“It is already too late to avoid mass starvation,” Earth Day organizer Denis Hayes, The Living Wilderness, Spring 1970.

“By the year 2000…the entire world, with the exception of Western Europe, North America and Australia, will be in famine,” Peter Gunter, North Texas State University, The Living Wilderness, Spring 1970.
Must have missed all that. Still, given the way the endless Minnesota winter has progressed, this prediction seems pretty close to prescient:
The world will be “…eleven degrees colder in the year 2000. This is about twice what it would take to put us into an ice age,” Kenneth Watt, speaking at Swarthmore University, April 19, 1970 [...]
The plows just came through and deposited a few more inches of ice age on my driveway, so I'm buying what this Watt fellow is selling.

Forecasting the weather even five days in the future is an awfully tricky business, so to a certain extent you need to give the Nostradami of 1970 a little slack. At the same time, it's also a good idea to give our current crop of Cassandras a little skepticism as well.

Monday, April 22, 2013

The Boston Rag

I've been posting small things on the blog over the weekend because there's more to say about what happened in Boston last week than I can express adequately. You can pull on the threads a lot of ways and, frankly, I'm not certain which thread deserves the biggest tug. A few thoughts:
  • A lot of people are confused about the potential Chechen angle, which makes sense since the struggle between the Chechens and the Russians isn't particularly germane to life in the United States today. Then again, the internal struggles in Somalia aren't particularly germane, either, nor were the causes of the Irish Republican Army. While that is the case, it's never stopped people who come here from looking back to the old country and trying to remain involved in the events that drove them away. And I think that's often especially true for people who are really a generation removed from the struggle itself. From what I can tell, the Tsarnaev brothers were children when they came to America and the older brother didn't have much luck sussing out American culture and his place in a society that is as open and kaleidoscopic as our culture is.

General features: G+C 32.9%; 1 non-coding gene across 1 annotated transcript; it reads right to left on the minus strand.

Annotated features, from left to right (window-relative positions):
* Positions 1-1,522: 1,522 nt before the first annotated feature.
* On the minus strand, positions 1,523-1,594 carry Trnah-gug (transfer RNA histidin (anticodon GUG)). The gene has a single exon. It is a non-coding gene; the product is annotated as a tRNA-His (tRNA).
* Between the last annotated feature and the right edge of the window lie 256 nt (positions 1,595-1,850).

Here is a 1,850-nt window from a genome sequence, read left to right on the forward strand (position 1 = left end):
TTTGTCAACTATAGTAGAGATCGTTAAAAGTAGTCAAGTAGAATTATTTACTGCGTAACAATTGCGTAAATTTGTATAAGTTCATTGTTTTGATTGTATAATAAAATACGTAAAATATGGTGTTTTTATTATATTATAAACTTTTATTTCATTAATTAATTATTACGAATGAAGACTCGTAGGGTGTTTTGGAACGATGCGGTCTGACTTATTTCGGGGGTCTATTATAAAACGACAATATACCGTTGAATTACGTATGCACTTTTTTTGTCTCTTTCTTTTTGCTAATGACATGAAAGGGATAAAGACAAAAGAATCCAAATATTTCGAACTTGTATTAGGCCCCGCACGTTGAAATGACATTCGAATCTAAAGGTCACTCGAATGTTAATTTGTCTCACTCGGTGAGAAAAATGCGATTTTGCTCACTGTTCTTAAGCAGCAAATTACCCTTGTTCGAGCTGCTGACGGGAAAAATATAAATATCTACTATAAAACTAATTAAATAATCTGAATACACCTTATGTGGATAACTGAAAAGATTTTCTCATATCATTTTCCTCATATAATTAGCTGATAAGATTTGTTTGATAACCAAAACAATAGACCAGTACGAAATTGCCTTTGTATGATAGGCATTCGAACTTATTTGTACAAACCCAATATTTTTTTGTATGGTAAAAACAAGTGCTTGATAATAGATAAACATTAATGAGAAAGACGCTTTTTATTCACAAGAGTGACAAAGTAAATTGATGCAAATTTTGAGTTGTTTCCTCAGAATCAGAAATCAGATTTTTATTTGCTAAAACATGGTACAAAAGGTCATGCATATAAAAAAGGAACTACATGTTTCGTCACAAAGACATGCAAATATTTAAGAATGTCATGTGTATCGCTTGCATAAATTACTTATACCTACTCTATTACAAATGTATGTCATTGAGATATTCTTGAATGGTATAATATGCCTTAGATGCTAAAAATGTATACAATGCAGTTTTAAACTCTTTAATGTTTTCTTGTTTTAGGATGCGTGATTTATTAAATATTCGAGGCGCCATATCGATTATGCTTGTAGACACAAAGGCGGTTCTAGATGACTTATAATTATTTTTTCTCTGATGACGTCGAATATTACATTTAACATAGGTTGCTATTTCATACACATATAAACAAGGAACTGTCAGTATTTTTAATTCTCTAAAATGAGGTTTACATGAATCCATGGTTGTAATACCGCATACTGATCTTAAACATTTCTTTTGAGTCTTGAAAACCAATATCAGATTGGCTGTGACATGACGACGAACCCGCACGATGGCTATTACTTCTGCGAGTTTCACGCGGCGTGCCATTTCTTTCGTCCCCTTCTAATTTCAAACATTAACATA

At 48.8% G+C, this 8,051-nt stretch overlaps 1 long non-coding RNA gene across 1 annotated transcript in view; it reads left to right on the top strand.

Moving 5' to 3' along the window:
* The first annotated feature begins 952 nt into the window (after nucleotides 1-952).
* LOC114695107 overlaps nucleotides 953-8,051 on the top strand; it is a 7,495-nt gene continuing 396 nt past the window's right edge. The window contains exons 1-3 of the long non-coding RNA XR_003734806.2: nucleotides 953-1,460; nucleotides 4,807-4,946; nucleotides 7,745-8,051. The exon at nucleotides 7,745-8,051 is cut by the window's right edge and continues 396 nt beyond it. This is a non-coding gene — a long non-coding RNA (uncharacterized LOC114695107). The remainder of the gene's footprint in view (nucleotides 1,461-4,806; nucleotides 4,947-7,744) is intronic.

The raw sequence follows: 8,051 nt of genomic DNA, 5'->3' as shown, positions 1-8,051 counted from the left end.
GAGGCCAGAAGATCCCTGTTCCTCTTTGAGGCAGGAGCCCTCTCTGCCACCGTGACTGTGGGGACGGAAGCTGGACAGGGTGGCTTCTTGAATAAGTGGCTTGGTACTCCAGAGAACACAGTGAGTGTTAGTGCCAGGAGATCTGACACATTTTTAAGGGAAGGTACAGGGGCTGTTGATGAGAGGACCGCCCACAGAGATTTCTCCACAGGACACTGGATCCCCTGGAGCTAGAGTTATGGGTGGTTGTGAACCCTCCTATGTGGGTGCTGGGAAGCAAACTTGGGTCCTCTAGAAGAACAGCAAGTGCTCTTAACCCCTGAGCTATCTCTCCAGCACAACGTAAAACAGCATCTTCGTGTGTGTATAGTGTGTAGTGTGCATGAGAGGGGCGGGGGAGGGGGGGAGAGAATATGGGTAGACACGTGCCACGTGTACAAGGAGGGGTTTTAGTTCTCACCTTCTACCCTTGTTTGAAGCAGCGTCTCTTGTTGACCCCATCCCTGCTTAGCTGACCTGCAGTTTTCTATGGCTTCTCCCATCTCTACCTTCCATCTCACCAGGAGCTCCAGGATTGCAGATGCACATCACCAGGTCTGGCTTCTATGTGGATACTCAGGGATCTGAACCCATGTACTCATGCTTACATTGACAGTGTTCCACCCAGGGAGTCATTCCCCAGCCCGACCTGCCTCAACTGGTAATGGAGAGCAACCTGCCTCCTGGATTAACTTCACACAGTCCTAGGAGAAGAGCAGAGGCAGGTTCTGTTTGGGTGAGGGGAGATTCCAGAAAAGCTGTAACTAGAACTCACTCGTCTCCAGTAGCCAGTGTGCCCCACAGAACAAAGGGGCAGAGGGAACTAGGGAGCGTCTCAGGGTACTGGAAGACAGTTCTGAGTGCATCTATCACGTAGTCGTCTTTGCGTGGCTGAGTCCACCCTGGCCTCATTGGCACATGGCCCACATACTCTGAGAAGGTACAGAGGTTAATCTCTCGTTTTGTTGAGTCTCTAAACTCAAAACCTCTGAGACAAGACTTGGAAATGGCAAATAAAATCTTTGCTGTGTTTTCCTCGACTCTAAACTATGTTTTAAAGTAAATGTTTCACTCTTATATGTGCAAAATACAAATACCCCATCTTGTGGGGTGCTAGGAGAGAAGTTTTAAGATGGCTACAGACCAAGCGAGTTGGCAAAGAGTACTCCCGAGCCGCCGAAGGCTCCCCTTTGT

• I have recommended Eric Hoffer's book The True Believer on multiple occasions and I think it again is a source of significant insight into what the Tsarnaev brothers were thinking. The quote that I posted yesterday is on point, to wit: "Passionate hatred can give meaning and purpose to an empty life." It's become apparent that Tamerlan Tsarnaev was something of a loser. He tried boxing, but that didn't really work out. He tried other ventures and those didn't work out. He wasn't hesitant to knock his female companions around. He didn't fit, which made him susceptible to the call of a holy cause. Radical Islam of the sort that al-Qaeda espouses is operationally quite similar to any number of holy causes that have plagued us. After all, what is a higher calling than fighting evil? So if you kill a few 8-year old boys, that's just collateral damage.